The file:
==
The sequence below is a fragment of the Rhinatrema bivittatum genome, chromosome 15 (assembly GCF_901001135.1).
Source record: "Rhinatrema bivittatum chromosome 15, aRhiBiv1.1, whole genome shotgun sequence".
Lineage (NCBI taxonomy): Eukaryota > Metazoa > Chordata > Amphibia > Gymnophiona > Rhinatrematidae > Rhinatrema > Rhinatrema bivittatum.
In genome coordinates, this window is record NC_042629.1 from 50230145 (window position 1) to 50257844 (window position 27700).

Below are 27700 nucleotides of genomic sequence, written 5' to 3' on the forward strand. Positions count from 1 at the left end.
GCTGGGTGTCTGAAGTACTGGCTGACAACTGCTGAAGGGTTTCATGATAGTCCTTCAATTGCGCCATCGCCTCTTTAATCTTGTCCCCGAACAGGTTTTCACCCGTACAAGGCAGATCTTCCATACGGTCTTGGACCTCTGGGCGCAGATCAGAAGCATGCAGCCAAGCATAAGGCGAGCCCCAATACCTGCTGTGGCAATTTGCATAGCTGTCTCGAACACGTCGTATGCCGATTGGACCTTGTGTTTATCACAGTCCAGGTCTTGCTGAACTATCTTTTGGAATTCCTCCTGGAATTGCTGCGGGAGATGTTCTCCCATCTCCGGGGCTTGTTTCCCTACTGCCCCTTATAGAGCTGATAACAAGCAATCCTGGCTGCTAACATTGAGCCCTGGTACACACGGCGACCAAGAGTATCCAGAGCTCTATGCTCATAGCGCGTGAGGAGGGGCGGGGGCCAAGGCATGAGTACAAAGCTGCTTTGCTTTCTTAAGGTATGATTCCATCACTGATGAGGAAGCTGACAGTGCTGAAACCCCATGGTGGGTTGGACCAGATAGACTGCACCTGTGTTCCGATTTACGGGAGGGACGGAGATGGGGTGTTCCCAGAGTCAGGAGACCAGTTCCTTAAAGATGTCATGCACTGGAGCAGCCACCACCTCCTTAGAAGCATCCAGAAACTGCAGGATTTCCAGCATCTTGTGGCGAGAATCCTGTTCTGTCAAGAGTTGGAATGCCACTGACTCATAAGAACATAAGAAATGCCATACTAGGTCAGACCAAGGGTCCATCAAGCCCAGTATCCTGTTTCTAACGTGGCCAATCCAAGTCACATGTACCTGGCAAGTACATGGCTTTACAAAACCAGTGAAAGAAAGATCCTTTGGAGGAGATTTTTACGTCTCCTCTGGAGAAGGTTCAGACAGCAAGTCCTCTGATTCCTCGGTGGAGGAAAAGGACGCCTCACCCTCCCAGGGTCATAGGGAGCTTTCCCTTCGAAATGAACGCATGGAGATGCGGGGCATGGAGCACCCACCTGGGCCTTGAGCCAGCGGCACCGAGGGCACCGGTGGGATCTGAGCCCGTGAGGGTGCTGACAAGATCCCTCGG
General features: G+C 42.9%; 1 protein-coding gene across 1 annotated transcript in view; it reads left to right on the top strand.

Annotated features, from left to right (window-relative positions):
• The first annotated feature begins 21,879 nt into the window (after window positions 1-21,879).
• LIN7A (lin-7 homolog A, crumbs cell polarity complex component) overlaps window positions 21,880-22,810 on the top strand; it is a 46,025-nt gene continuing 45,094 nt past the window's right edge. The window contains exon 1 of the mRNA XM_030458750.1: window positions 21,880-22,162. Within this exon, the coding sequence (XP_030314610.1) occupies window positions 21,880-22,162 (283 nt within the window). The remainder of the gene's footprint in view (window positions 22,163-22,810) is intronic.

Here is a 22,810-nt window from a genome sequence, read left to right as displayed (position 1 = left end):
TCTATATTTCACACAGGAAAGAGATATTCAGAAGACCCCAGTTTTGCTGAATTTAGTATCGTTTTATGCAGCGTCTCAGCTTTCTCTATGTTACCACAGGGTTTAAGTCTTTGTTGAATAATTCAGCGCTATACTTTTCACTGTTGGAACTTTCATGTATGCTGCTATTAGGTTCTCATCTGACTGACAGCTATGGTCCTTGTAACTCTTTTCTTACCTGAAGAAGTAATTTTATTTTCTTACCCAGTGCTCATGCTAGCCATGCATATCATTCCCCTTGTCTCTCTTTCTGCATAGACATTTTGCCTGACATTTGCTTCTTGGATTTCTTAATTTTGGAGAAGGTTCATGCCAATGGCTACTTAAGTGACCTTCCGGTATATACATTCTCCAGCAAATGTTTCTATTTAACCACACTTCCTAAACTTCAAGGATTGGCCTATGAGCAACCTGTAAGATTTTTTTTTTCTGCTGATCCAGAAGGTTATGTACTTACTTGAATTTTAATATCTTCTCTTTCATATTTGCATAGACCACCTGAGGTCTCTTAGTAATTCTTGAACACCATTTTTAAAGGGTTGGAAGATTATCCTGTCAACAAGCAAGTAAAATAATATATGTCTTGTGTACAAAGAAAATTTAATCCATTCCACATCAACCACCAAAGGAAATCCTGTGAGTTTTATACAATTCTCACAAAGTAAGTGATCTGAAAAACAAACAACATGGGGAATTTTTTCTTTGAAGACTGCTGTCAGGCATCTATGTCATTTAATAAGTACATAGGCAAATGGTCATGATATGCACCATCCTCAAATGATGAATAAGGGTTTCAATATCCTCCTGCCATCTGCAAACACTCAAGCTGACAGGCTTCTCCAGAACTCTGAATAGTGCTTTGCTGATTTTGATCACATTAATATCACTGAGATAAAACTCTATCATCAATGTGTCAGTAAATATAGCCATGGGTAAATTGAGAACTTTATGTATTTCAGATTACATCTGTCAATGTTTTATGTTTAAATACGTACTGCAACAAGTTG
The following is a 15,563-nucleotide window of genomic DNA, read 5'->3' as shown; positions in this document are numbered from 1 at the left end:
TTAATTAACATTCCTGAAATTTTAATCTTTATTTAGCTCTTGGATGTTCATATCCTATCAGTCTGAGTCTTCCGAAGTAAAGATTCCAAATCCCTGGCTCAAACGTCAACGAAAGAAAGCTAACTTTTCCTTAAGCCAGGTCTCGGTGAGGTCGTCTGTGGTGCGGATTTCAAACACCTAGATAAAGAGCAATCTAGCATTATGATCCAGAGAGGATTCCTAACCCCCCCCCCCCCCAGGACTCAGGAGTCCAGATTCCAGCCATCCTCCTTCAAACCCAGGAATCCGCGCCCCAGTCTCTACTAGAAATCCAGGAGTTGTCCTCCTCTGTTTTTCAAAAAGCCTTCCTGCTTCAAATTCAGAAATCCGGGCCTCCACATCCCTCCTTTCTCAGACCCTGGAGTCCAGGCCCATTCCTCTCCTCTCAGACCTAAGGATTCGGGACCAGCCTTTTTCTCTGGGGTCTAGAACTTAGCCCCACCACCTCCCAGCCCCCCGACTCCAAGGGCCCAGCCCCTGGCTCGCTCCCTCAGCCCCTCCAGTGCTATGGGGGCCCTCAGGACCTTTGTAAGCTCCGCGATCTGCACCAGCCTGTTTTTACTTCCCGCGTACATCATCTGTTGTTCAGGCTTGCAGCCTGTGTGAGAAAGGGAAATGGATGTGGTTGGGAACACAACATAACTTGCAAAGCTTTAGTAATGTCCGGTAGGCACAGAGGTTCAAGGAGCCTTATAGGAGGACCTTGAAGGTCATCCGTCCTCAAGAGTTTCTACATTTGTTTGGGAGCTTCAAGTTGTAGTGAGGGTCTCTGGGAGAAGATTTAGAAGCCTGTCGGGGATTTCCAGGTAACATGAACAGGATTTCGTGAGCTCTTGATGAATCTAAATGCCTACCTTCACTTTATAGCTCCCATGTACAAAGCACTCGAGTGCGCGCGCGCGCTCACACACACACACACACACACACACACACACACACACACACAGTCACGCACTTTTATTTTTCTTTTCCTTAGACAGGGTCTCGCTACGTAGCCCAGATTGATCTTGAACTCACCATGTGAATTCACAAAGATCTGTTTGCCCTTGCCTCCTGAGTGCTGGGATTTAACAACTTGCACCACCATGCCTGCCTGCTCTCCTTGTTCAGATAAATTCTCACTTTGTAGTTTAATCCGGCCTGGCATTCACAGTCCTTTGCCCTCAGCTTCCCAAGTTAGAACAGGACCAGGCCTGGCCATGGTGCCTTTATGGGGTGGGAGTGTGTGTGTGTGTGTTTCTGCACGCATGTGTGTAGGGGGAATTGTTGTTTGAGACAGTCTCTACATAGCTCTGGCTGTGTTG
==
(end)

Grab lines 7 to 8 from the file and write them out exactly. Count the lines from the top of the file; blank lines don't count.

General features: G+C 42.9%; 1 protein-coding gene across 1 annotated transcript in view; it reads left to right on the top strand.

Annotated features, from left to right (window-relative positions):